But when DVD and Blu-Ray extras spill the secrets of film production, and nine-year-olds are using Chroma key and After Effects to create professional-looking short films on YouTube, who cares about visiting a film studio? At least in Hollywood, you've got history, and the appeal of touring the sets where many classic movies were filmed. But at Walt Disney Studios Paris? Nothing's ever been filmed there - except what visitors are recording with their iPhones.
The irony? Universal - the company that created the studio theme park - doesn't even build them anymore. Take a look at Universal's latest theme park - Universal Studios Singapore - and you won't find ubiquitous false fronts and "we're filming a movie" conceits on its rides, as you did at Universal Studios Florida decades ago. Instead, in attractions based on Transformers, Madagascar, and Shrek, Universal's chosen in Singapore to immerse us in the narratives of movies themselves. They've ditched their old way of simply placing us into the process of creating those narratives.
Walt Disney Studios Paris, alas, does it the old way. Want an illustration? Take a look at the park's Aladdin-themed spinner ride, Flying Carpets over Agrabah:
Then compare that with the same ride in Tokyo DisneySea, where the ride is called Jasmine's Flying Carpets.
In Tokyo, you ride like royalty, in a lush environment that employs fine building materials and elaborate fountains. In Paris, you're riding atop a flat concrete floor, in front of a painted backdrop, while a minimally animated Genie barks orders at you. You're not royalty - you're a peon, an unpaid extra in an anonymous movie scene. This isn't an escapist fantasy. It's work.
And that's the inherent problem with studio themed parks. They don't whisk us away into the magic of great movie stories. They drop us into the somewhat ugly and tedious work of creating them. Who wants to visit a job site on vacation?
That's why Universal took a different approach in Singapore, and, using the rubric of the Wizarding World of Harry Potter, it is transforming its other theme parks from the old, process-driven model to a narrative-driven one. In short, Universal stopped making Universal theme parks, and started making Disney ones instead.
At some point, if Walt Disney Studios is to become anything other than the worst of the Disney theme parks, it will need to make the same change.
Coming tomorrow: We start our week-long, land-by-land tour of Disneyland Paris!Tweet
Fortunately, I learned from another website that this park doesn't do the traditional rope drop, so we arrived 45 minutes early to be sure we'd get on Crush's Coaster with a short wait (hopefully under a half-hour). It ended up taking 50 minutes, and the ride was posting around 90 for the rest of the time we were in the park. It's worth a 50 minute wait, but it's not worth over an hour wait.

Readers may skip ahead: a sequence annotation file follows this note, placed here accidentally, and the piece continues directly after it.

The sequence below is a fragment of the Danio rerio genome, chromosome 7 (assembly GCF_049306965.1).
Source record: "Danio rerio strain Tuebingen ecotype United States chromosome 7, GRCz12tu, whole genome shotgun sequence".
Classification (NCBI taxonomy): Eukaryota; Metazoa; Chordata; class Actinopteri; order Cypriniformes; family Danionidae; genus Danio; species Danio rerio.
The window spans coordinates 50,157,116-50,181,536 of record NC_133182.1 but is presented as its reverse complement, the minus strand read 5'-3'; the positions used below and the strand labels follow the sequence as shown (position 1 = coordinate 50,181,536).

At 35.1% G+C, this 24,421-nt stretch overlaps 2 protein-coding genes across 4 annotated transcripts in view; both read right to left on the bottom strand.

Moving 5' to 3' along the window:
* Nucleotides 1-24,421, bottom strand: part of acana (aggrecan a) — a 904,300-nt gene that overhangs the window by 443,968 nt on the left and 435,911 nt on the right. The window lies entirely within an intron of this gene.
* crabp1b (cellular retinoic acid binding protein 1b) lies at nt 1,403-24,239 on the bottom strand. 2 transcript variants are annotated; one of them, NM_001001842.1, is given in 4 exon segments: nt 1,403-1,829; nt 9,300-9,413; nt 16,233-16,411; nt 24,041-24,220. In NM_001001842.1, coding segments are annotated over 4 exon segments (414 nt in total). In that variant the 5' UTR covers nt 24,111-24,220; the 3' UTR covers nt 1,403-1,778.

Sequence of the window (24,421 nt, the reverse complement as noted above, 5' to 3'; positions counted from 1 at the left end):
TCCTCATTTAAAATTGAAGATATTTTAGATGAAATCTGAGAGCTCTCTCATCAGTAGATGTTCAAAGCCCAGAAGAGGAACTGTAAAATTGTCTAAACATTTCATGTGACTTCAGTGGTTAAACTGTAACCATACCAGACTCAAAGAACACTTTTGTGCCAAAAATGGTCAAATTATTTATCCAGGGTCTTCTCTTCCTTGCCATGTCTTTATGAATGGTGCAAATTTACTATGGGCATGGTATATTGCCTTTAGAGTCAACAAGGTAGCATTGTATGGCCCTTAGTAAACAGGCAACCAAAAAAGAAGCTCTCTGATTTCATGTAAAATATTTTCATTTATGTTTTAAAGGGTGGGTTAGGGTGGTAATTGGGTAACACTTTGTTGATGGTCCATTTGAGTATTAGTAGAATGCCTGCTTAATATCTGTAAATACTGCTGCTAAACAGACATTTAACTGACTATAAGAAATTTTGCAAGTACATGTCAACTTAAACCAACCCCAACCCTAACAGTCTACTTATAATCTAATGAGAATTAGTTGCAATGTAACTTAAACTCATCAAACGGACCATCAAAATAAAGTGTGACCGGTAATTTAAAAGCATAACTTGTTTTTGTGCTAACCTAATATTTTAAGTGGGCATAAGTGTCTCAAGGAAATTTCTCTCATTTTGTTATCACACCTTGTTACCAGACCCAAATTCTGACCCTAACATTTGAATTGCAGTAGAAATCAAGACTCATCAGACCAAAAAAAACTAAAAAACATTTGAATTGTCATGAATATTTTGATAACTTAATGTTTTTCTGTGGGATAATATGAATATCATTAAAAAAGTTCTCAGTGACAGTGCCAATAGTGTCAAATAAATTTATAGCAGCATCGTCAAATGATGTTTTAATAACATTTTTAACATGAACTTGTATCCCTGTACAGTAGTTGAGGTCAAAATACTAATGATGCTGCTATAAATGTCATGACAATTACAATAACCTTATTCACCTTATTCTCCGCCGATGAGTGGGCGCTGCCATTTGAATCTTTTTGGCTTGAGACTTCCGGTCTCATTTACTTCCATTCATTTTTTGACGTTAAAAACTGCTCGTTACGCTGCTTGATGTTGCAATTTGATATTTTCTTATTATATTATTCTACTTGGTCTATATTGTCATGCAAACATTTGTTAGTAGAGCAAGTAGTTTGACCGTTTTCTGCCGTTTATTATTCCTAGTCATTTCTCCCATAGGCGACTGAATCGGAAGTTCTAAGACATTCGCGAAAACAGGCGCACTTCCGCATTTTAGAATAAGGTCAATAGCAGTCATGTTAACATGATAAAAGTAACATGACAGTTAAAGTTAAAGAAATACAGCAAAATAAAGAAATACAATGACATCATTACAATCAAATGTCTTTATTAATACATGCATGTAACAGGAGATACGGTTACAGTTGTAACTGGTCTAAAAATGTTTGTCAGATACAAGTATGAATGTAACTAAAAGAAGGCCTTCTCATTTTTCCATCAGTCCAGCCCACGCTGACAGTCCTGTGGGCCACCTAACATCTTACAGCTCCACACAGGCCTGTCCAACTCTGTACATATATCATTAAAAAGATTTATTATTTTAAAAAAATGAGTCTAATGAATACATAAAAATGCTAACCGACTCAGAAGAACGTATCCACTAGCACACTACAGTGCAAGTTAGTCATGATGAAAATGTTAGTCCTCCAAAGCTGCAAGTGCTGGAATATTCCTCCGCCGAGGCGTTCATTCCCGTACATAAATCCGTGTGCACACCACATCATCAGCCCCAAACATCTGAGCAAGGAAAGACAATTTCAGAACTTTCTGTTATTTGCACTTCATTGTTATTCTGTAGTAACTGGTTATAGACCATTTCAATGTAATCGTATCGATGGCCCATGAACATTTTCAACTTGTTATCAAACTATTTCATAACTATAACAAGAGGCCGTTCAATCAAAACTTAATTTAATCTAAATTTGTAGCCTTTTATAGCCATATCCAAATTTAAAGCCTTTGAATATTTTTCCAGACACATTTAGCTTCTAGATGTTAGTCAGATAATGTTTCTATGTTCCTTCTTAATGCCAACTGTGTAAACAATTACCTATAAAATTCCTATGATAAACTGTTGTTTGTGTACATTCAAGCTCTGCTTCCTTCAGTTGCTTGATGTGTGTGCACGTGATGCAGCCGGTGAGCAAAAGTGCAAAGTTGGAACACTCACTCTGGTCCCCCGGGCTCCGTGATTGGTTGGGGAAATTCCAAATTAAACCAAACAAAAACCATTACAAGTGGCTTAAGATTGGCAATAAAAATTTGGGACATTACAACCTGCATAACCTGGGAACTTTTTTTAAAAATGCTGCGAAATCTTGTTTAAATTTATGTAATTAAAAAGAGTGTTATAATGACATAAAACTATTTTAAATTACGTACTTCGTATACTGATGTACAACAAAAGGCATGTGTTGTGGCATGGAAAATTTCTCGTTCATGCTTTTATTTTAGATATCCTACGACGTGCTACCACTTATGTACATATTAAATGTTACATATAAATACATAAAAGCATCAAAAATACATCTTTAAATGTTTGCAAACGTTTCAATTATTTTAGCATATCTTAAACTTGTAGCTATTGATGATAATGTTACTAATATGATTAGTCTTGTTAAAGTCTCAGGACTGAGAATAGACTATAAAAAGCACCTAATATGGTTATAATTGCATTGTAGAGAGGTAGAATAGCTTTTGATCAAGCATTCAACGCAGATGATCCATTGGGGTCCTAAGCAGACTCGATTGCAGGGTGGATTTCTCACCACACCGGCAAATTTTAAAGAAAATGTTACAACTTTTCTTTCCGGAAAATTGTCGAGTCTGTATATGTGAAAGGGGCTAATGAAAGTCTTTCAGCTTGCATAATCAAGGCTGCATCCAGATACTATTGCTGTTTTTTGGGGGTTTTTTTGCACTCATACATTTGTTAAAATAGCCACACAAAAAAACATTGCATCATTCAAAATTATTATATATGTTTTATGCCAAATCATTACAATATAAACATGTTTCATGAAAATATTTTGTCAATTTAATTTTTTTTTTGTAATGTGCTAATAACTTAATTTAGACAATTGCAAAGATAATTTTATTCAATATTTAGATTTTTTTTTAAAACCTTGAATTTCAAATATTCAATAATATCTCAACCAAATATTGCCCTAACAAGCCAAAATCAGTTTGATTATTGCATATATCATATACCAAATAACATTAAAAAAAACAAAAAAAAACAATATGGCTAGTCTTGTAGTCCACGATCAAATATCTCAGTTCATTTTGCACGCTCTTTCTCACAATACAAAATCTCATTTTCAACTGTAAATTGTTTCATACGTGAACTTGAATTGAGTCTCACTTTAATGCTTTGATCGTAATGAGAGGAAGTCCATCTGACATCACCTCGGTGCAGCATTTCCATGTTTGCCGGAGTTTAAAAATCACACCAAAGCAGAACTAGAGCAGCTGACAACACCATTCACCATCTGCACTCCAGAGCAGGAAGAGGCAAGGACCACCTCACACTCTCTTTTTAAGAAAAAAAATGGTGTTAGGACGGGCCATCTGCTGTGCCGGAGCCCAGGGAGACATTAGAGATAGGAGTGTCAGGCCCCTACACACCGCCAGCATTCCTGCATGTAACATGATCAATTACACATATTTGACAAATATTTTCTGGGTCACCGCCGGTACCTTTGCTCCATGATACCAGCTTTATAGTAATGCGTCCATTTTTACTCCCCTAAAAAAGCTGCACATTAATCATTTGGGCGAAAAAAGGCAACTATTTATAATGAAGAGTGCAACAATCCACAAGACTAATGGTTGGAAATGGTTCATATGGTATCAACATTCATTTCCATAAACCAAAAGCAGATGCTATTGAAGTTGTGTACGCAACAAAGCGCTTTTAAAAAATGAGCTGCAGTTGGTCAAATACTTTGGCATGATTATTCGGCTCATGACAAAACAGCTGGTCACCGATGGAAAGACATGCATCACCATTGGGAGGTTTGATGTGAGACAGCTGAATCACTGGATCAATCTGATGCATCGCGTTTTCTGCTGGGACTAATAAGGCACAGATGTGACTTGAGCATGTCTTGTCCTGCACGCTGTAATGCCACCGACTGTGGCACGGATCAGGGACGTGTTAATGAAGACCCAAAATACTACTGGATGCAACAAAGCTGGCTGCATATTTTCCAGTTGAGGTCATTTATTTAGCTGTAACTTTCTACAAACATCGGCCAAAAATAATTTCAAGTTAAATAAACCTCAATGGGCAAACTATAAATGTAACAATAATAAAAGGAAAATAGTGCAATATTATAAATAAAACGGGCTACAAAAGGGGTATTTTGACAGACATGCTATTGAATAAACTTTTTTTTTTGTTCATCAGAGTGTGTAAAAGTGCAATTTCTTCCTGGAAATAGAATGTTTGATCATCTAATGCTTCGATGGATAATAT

That is a very well written analysis of why studio parks don't work as wel as they want them to.
As for the WDS park, I actually do like this park a lot,
besides the horendous queu; Crush's Coaster is actually one of the best rides at the entire resort! It's just so sad the capacity is as low as it is. Cinemaque gives me teary eyes every time I see it. The Stitch encounter is much funnier then the Crush encounter in the U.S. parks (they run french and english sessions), I much prefer the WDS version of the Rock'n roller coaster over Florida's, Animagique is one of the better Disney character shows!
What is really not working in this park for me is; Armageddon, what could have been a great experience is fun for a one time visit.. the placing of the TOT ride, I LOVE LOVE LOVE the ride and the theming.. but the placement is just completely affull.. who thought that putting such a huge building smack in the middle of the park would be a good thing? The should have extended a boulevard, even if it would have been with facades only and put it at the end, like Walt's much talked about Weenie system.
I guess they did put it right in the middle to make sure people could see it when arriving at the parks and become a weenie to lure people in the park.. but once inside it just doesn't fit into the area.
Still you can have a fun day at the WDS park, and to point out a little gem there: Cafe des cascadeurs is a original roadside diner right behind the TOT, they serve the best burgers in the entire resort and feels ike you ust walked into an episode of happy days.. but since it is a tiny little venue the queu can get pretty long.
We want we a then 2yr old and a 4 yr old
Overall the park was good we had the best character meets and parade experiance here and the rides we went on we're good (other than Crush) it is however a mish mash of areas and themes.